I have witnessed how children in the ME will yell and scream at their parents. The mamas and the papas won’t even bat an eyelash…ok let quit right here before I go where I am not supposed to and hijack Bedu’s post!!

  10. I don’t think it is limited to Saudi. I belonged to a language club and I have spent many hours helping Arabic speakers with their English- helping prepare for interviews, correcting papers, only to have them disappear without a thank you. This is not all people, but most. I finally quit the language club because I felt I was being taken advantage of.
    I also noticed that people did not really want to put in the hard work that it takes to learn a foreign language. If it could not be done quickly, then forget it!

  11. Saying thanks or (excuse me, may I…) is totally a cultural thing. My Chinese instructor told us once that if any of us hear a Chinese person saying “give me…) (open the…) we shouldn’t consider this as rude . It’s totally polite for Chinese to be talking in this way.

    Then, a Canadian classmate said that some time people go so extreme in that. They think you have to always say excuse me please … She works in Subway, and she said once someone came and was saying, “excuse me, may I have some tomatoes ,(then she put the tomato in his sandwich),he said then,excuse me, I’d like some pickles please. and it went like this. According to her, it was so annoying to say “excuse me every time:)

    I found Saudis in general say “shokran” when you do something for them or assist them in something; however, when it comes from someone from other culture they might not feel comfortable, language barrier or not knoing the other culture well may be the cause. They don’t say please though. Similar to the chinese case I guess 🙂 usually when I hear other Saudi guys ordering from a Cafe/restaurant etc. I try to tell them the polite way of ordering (I want latte to I’d like a latte please (something around these lines)

    several times it happened to me that I said “sorry / thank you” and the reply I got was you don’t have to apologize or thank me 🙂 so some time someone may wonder 🙂.. i.e. someone was phoning me, and I couldn’t pick up the phone because I was busy. Later when I call the guy, I apologize for not picking his call, and the reply I get “you don’t have to apologize” It’s really strange and sometime confusing.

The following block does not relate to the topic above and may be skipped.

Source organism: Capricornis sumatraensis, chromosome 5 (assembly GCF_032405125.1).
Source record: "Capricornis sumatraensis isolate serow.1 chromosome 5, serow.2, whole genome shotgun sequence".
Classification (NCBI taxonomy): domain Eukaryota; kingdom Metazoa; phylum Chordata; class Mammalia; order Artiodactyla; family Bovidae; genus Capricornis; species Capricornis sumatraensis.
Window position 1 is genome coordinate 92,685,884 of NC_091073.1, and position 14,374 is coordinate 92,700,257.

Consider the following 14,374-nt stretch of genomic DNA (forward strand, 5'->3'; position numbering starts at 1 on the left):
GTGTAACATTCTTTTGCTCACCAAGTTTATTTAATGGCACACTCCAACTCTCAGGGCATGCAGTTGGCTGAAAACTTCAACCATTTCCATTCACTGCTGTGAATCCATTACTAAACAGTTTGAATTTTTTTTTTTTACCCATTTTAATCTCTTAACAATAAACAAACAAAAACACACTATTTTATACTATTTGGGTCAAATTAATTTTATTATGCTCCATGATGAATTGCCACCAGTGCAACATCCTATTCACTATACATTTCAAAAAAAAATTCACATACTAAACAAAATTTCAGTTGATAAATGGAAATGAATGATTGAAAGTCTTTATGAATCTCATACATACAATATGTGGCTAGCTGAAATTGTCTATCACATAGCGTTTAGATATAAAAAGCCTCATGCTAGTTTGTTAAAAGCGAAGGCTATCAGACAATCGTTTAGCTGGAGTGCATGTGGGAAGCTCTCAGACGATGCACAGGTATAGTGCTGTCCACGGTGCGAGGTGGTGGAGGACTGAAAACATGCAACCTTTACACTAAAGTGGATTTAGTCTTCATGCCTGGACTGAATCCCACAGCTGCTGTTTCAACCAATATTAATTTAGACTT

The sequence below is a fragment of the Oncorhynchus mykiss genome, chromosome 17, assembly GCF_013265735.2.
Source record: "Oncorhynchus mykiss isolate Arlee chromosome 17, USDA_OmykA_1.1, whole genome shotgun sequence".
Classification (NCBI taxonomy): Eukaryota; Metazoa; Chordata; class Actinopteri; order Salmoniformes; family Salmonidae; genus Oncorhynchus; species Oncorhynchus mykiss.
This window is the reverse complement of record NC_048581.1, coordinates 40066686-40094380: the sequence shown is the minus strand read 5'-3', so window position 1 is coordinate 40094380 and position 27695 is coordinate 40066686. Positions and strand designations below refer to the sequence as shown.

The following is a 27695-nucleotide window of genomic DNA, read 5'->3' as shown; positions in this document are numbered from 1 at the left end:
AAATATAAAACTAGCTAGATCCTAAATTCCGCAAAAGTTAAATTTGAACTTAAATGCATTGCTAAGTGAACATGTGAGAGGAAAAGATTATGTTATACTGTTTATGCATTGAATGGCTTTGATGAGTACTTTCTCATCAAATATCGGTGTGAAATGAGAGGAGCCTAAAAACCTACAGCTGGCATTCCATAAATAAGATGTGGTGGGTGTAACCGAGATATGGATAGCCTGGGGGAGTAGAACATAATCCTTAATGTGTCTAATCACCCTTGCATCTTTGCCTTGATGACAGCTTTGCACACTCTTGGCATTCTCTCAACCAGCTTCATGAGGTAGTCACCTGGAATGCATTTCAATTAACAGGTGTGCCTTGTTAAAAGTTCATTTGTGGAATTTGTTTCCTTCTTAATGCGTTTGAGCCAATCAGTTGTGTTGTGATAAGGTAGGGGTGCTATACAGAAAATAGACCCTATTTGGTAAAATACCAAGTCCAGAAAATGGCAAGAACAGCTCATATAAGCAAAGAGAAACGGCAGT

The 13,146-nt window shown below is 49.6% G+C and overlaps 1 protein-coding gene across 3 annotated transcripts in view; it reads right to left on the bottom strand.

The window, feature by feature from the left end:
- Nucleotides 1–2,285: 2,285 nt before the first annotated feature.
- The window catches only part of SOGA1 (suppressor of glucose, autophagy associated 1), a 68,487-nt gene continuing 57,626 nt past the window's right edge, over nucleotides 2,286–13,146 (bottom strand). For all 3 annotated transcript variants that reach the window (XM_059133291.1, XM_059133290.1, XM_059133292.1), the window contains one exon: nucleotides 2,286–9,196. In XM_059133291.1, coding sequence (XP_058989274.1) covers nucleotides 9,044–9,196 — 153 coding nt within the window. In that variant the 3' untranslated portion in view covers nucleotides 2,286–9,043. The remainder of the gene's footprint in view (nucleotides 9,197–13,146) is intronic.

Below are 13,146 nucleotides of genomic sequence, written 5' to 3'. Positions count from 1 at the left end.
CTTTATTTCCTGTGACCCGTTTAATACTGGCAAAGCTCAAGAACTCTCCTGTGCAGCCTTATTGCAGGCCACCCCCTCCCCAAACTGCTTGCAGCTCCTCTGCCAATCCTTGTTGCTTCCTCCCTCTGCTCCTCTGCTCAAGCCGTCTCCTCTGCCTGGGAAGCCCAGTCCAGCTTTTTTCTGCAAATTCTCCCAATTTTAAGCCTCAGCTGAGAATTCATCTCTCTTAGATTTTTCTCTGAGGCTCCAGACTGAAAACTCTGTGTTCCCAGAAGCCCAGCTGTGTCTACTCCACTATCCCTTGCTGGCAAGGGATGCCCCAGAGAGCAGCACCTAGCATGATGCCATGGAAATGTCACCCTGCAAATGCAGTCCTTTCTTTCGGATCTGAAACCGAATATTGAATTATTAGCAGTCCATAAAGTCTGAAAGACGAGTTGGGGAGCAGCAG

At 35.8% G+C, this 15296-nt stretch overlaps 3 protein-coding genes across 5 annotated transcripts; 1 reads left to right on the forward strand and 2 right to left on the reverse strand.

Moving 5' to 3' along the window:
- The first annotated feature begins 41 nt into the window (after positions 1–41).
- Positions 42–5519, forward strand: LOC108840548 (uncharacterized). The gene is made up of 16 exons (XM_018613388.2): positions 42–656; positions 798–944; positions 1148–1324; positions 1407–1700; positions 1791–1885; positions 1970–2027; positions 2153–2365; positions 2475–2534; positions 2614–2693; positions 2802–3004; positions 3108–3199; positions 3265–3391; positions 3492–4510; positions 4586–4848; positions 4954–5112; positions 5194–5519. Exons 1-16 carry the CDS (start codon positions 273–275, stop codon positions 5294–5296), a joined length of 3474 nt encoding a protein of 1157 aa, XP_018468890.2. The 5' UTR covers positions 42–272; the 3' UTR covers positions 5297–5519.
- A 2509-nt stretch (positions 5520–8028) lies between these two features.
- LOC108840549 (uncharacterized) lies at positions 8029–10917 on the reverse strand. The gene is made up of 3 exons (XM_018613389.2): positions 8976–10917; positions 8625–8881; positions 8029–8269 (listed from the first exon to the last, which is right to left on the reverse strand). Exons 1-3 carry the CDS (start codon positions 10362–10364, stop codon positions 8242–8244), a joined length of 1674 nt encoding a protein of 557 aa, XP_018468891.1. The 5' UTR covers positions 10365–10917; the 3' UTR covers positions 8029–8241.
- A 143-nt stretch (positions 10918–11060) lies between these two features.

12. sometimes its polite to apologize, and its also polite to reply is ” you don’t need to apologize” but that transfer does add to the intimacy one feels with the community surrounding them

    every culture has its ways of showing solidarity and intimacy, i guess

  13. Abdullah this reminds me of a different language and somewhat related culture- that of the Spanish and the by products found in the Americas. When we say Gracias (thank you)- the usual responses are “A sus ordenes” (at your service); “De nada” (literally-from nothing); “no hay de que” (a shortened version of -no need to thank me or there’s no reason to)- but they are responses expected and not to be taken literally meaning don’t thank me later on… In English it is basically the same- you accept the thanks and you respond with “your welcome”; “don’t worry about it”; etc. The social assumption is the same…
    “Southern” as I am- more south of the border if I look at it too closely- I would say that I have been brought up to expect some type of acknowledgement for the time taken to do another a service- whether I am obligated or not- which is not necessarily what I see among Arabs.

  14. Inal, it’s similar in arabic. If you thank someone they will like say, “wajabi” (my duty).

  15. I would like to let you all know that American Bedu is not ignoring any of your comments. She’s just having an internet withdrawal at the moment, and it is expected to last till Saturday, November 1. Since most of her posts are written in advance, she’s asked a friend to upload them for her.
    For updated information on American Bedu, you can check the following:

  16. Each and everyone of his has his/her ways of saying “please”, “thank you”, “may i” etc and although in some cases, it might sound annoying and rude but hey, we all learn from one another.

    Cultural diversity rocks and everyday, we all learn something from this blog. 😀

  17. In my own experiences the reaction of whether receiving a courteous word varies… I guess it has been about 50/50. In the work environment I have never been disappointed and found the Saudis to be extraordinary polite and courteous.

  18. Reuters chose to carry this post: